In a show trial where several life sentences (and one suspended death sentence) were handed down, a Chinese court in Xingtai sentenced three citizens to the maximum punishment for smuggling fentanyl to the US.
It’s one of the most high-profile drug prosecutions in China.
President Trump has repeatedly insisted that Beijing must do more to curb the flow of fentanyl to the US.
As tensions on the US southern border rise, Joel Skousen predicts that America’s dirty partnership with the Mexican drug cartels will ensure their longevity.
Liu Yong, one of the men sentenced, received death with a two-year reprieve, which means his sentence will likely be converted to life without the possibility of parole (assuming he shows good behavior in the ensuing two years).
Six others involved with the smuggling ring were sentenced to jail terms of between six months and two years.
According to Bloomberg, the convictions are the first to arise from a joint investigation between the US and China.
Earlier this week, Beijing announced its plans for the press conference.
The smuggling ring was allegedly founded in 2016.
The big sentences are likely a factor of the politically sensitive nature of the case, since appeasing the US on the issue of fentanyl enforcement could give China some more leverage.
Interestingly enough, China has managed to balance its need to appease Trump with its insistence that it’s not the main source of illicit fentanyl flowing into the US via Mexico.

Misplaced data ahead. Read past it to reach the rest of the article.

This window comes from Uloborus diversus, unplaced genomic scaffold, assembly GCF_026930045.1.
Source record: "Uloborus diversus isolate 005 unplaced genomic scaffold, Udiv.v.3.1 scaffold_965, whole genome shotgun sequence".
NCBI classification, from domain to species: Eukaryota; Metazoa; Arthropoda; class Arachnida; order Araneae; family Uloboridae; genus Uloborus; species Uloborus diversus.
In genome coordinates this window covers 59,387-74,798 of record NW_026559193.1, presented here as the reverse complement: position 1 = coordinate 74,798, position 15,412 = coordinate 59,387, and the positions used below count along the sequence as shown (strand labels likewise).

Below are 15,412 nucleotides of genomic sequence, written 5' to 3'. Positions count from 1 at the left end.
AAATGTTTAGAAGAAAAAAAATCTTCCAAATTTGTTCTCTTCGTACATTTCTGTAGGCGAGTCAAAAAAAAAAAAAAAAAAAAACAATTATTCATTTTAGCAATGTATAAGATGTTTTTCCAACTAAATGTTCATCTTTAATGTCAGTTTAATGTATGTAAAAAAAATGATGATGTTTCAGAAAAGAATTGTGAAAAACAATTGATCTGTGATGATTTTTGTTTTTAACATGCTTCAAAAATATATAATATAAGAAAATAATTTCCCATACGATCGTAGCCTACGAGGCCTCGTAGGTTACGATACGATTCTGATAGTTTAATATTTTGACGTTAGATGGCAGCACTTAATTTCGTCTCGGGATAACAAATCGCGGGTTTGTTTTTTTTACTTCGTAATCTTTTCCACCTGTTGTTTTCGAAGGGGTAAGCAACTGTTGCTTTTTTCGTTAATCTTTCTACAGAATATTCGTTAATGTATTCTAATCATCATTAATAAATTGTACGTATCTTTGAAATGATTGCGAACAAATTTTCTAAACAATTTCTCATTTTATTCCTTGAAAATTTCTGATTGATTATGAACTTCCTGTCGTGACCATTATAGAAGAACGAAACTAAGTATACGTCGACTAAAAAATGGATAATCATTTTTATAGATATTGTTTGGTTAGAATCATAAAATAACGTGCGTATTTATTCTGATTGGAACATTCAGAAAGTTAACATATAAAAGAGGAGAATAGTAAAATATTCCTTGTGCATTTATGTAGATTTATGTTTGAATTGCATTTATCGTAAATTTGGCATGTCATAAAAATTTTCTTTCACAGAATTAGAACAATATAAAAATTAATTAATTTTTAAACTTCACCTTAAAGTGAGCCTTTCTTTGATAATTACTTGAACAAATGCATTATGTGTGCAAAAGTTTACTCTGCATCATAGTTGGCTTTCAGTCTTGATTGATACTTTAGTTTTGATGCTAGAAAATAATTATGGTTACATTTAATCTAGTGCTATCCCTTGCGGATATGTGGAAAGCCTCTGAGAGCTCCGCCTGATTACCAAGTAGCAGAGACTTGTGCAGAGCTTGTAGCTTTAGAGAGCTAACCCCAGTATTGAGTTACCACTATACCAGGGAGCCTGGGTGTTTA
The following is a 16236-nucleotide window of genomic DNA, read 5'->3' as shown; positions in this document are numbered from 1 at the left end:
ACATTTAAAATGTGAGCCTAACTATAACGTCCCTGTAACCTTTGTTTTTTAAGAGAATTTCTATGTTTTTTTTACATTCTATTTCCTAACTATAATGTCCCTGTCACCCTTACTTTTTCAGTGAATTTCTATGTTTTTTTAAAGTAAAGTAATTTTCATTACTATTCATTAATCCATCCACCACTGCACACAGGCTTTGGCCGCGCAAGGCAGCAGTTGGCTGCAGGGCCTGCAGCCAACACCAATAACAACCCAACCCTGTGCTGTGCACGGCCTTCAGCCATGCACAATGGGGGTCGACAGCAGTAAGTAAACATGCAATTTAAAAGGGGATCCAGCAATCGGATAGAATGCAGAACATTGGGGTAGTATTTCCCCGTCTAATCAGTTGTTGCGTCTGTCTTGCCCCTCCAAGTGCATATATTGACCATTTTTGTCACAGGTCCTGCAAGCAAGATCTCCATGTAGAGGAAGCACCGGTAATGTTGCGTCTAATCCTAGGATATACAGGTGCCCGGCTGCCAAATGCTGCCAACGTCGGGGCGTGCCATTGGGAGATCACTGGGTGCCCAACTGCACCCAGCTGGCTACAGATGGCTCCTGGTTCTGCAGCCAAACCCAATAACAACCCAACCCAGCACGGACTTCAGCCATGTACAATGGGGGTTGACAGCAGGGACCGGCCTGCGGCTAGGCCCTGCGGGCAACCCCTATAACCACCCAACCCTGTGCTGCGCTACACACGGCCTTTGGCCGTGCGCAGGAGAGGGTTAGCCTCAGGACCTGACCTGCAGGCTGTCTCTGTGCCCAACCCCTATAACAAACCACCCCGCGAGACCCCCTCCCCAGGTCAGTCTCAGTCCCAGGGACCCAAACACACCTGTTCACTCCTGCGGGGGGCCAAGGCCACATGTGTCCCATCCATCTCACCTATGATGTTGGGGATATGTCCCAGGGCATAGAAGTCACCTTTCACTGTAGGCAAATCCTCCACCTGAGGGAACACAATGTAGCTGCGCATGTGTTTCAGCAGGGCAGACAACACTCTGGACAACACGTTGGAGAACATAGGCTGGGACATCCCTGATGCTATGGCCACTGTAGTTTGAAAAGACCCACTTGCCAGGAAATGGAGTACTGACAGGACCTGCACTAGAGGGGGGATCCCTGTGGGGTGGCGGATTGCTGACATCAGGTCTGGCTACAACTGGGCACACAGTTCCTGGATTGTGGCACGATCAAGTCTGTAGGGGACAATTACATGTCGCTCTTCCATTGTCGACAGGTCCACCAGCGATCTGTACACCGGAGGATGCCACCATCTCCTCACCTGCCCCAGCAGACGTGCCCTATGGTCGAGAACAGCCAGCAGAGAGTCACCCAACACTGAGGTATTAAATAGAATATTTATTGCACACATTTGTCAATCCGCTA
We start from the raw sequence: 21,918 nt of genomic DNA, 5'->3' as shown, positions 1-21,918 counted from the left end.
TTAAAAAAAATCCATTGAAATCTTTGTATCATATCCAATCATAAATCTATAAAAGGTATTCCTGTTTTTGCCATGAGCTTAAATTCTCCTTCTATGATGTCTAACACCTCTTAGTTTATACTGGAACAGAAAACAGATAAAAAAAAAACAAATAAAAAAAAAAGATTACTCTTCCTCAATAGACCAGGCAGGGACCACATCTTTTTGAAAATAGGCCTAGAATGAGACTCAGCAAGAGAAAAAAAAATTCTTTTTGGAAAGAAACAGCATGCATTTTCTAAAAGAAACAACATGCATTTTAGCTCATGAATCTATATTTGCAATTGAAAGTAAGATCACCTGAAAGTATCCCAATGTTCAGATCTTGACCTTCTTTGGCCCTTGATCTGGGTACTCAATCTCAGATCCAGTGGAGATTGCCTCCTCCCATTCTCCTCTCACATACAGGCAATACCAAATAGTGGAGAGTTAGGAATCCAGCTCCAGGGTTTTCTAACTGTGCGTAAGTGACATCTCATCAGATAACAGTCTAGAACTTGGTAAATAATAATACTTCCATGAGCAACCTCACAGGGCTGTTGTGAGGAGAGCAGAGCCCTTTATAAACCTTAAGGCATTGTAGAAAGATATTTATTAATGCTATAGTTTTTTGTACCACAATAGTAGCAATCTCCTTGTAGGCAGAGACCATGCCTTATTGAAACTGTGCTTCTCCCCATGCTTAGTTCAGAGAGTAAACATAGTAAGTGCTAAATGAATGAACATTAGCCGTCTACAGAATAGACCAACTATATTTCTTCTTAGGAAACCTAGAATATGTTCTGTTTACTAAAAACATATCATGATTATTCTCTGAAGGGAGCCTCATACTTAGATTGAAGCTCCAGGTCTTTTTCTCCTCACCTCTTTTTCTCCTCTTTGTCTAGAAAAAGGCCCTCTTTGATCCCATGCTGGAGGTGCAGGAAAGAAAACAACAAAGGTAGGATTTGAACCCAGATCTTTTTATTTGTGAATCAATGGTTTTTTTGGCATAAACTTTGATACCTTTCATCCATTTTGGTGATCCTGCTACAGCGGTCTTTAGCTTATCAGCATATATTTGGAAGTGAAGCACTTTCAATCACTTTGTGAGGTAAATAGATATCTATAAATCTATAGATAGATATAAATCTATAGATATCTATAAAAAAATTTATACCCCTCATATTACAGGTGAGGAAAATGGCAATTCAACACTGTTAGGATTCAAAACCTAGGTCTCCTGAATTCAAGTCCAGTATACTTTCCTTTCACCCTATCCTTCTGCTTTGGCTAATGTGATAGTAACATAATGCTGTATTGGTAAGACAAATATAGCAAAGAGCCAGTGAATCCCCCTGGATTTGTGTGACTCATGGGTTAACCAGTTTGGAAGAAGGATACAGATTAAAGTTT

White House trade adviser Peter Navarro believes China’s fentanyl distribution is one of its “seven deadly sins” that must be addressed before any trade deal can be signed.
An American official from the Department of Homeland Security was present and spoke at the event, as did Yu Haibing, deputy Secretary General of the China National Narcotics Control Commission.
Yu stressed that the sentences were within the norms of China’s strict anti-drug laws, and that the information provided by the US during the course of the investigation had been “limited.”
The investigation reportedly began with a phone number provided to Chinese authorities by the Guangzhou office of the US Department of Homeland Security’s Immigration and Customs Enforcement.
More than 20 suspects were captured or investigated and the police cracked down on one fentanyl manufacturing base.
Still, deaths in the US from fentanyl have continued to rise.
Brian Stelter recently backed ABC’s decision to cover up for notorious pedophile Jeffrey Epstein.
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